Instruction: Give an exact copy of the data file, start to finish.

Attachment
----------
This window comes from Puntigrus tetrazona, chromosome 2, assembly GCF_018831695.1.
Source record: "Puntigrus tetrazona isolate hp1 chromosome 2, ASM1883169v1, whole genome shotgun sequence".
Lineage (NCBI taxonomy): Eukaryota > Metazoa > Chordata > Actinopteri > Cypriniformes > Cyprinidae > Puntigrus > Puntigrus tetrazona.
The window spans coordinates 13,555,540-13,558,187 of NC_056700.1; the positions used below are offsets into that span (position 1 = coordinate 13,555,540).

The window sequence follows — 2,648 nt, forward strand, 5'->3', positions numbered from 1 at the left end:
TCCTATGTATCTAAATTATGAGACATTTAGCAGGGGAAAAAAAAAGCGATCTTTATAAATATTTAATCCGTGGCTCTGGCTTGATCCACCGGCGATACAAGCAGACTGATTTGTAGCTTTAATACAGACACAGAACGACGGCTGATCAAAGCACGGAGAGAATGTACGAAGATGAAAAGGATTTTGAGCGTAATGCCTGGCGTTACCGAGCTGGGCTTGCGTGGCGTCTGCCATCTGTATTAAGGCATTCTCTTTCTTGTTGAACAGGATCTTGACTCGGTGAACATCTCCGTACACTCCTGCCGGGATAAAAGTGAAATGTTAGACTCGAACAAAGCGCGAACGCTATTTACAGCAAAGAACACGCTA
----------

This window comes from Puntigrus tetrazona, chromosome 2, assembly GCF_018831695.1.
Source record: "Puntigrus tetrazona isolate hp1 chromosome 2, ASM1883169v1, whole genome shotgun sequence".
Lineage (NCBI taxonomy): Eukaryota > Metazoa > Chordata > Actinopteri > Cypriniformes > Cyprinidae > Puntigrus > Puntigrus tetrazona.
The window spans coordinates 13,555,540-13,558,187 of NC_056700.1; the positions used below are offsets into that span (position 1 = coordinate 13,555,540).

The window sequence follows — 2,648 nt, forward strand, 5'->3', positions numbered from 1 at the left end:
TCCTATGTATCTAAATTATGAGACATTTAGCAGGGGAAAAAAAAAGCGATCTTTATAAATATTTAATCCGTGGCTCTGGCTTGATCCACCGGCGATACAAGCAGACTGATTTGTAGCTTTAATACAGACACAGAACGACGGCTGATCAAAGCACGGAGAGAATGTACGAAGATGAAAAGGATTTTGAGCGTAATGCCTGGCGTTACCGAGCTGGGCTTGCGTGGCGTCTGCCATCTGTATTAAGGCATTCTCTTTCTTGTTGAACAGGATCTTGACTCGGTGAACATCTCCGTACACTCCTGCCGGGATAAAAGTGAAATGTTAGACTCGAACAAAGCGCGAACGCTATTTACAGCAAAGAACACGCTA